This holiday season, we have the opportunity to extend un abrazote to some of our Latino family across the country, to share a moment of solidarity with our brothers. Each of us can contribute to a support network that is forming around a group of Latino men who are facing a counter lawsuit in Washington State.
The owners of Ruby Ridge Dairy are bringing forth the law suit, what some term a SLAPP (strategic lawsuit against public participation) against these workers in what the men claim is retaliation for their efforts at unioninzing to help secure better working conditions.
Life on many large U.S. dairy farms is – to say the least – unpleasant. Animal abuse and neglect have been documented. For a group of workers of Ruby Ridge Dairy, the conditions that the humans suffered on the job became so intolerable that they felt the need to stand up and speak out regarding the abuses against them. This decision was not one lightly taken, considering the workers’ statements that Dick Bengen (the owner) carried out a campaign of intimidation, characterized by unveiled threats of shootings on the farm.
Ruby Ridge is not the first dairy farm that has had allegations of worker abuse leveled against it. What is notable about this farm is that the workers have garnered a significant amount of support in a society where racism is “palpable,” according to Erik Nicholson, National Vice President of the United Farm Workers (UFW). Mr. Nicholson stated during a phone interview that the “egregious (work) conditions” that led these workers to sue their employers has inspired workers on other dairies to come forward.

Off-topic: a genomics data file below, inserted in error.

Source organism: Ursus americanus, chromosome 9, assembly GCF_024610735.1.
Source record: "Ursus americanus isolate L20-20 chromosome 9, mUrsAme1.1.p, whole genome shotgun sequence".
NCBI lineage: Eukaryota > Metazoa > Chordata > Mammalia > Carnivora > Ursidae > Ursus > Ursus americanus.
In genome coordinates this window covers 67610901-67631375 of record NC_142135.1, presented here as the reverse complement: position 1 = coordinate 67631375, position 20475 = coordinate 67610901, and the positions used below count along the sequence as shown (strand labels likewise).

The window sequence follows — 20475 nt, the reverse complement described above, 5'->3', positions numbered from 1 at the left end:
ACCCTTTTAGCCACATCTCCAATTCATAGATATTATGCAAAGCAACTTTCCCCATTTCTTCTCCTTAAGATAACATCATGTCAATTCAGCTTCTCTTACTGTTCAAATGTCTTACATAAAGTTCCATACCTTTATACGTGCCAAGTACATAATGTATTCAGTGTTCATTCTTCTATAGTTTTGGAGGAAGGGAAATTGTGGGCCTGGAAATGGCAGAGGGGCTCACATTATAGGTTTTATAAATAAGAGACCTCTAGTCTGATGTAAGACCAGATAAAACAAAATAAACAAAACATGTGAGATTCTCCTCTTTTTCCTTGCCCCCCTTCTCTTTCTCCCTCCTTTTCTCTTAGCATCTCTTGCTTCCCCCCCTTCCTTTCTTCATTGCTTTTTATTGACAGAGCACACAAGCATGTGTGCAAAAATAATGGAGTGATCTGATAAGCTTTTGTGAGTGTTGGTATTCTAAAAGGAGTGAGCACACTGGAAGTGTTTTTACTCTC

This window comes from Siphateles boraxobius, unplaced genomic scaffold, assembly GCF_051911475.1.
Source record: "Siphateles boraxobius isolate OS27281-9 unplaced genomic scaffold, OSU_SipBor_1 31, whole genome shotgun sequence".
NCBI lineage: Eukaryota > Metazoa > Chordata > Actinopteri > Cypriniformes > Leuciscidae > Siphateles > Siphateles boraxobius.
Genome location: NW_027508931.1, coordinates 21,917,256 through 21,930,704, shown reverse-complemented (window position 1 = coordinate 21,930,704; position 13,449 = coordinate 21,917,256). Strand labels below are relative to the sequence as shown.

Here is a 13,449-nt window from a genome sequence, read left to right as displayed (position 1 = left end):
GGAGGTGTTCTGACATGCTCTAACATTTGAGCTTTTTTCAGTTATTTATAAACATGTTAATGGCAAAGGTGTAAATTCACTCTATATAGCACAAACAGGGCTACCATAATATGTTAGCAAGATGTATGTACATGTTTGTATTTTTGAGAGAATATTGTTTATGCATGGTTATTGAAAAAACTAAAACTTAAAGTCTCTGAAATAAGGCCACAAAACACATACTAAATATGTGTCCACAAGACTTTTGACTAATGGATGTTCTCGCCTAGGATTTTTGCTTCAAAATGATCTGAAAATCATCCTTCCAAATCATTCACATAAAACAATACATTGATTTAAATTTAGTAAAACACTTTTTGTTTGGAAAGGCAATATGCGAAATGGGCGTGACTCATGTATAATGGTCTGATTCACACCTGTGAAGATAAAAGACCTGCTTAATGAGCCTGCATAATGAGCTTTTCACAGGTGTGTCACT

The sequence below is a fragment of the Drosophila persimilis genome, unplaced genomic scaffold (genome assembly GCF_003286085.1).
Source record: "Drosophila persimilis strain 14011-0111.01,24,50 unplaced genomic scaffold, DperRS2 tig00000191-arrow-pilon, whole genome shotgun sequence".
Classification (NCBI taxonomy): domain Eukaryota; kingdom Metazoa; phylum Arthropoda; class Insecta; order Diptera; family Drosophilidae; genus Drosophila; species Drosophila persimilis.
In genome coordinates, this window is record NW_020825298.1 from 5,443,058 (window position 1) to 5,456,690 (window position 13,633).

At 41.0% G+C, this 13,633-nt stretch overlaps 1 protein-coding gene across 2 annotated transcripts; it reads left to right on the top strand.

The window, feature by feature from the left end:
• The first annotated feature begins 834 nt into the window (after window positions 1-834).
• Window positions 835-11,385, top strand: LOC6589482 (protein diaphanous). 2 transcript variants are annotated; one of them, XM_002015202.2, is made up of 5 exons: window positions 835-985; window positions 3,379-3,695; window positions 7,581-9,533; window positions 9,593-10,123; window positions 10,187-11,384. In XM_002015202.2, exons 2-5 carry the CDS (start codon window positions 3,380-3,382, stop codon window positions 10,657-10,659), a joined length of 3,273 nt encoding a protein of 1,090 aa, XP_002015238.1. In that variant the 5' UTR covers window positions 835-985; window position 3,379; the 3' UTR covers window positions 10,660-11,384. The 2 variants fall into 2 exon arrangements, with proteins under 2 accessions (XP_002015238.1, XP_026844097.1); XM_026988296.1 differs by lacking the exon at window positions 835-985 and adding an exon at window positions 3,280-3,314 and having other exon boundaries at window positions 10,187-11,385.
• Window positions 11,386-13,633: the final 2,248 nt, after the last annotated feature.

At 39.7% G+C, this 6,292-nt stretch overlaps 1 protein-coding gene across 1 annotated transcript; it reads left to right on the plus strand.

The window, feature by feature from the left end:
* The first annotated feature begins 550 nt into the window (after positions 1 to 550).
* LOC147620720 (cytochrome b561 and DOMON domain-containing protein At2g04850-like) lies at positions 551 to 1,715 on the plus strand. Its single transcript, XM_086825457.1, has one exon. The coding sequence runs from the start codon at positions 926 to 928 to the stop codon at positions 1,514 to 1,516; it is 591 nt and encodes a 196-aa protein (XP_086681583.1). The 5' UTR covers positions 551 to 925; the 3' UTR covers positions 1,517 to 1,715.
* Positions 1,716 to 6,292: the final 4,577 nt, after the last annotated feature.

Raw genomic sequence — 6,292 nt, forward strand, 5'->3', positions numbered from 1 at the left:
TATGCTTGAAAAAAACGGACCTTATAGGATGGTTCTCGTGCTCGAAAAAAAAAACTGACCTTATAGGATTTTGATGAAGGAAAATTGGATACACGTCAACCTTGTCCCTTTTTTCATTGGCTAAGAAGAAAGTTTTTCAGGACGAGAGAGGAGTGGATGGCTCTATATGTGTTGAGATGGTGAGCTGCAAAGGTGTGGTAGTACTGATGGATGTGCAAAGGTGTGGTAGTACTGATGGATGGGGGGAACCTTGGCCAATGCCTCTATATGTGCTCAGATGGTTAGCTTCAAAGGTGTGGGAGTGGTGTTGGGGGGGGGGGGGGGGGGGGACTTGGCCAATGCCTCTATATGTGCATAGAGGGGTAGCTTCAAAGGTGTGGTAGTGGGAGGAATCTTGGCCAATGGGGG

A rally for the men’s cause was held at the end of August and was attended by supporters, including some from Occupy Seattle. Despite the significant transportation challenges involved in attending, Mr. Nicholson was pleased to support them. The support is important to the men, most of whom are struggling to raise families. Some have not found work after being fired from their jobs – some say for retaliation against unionizing activity. The UFW is also being sued by the Bengens. The trial is set for February and the mounting legal costs are a formidable obstacle for a group of men who may now be having difficulty providing for their families.
The UFW is circulating a petition in support of the men. The involvement of the UFW is crucial, since dairy workers are not covered under the National Fair Labor Standards Act and thus have little recourse to address work place abuse and wage fraud. Please take a moment to read the referenced articles and consider lending your signature to a long distance affirmation of support for these workers who are standing up for their rights to be treated fairly and with dignity.
Disclaimer: The views and opinions expressed in this article are solely those of the author and should not be understood to be shared by Being Latino, Inc.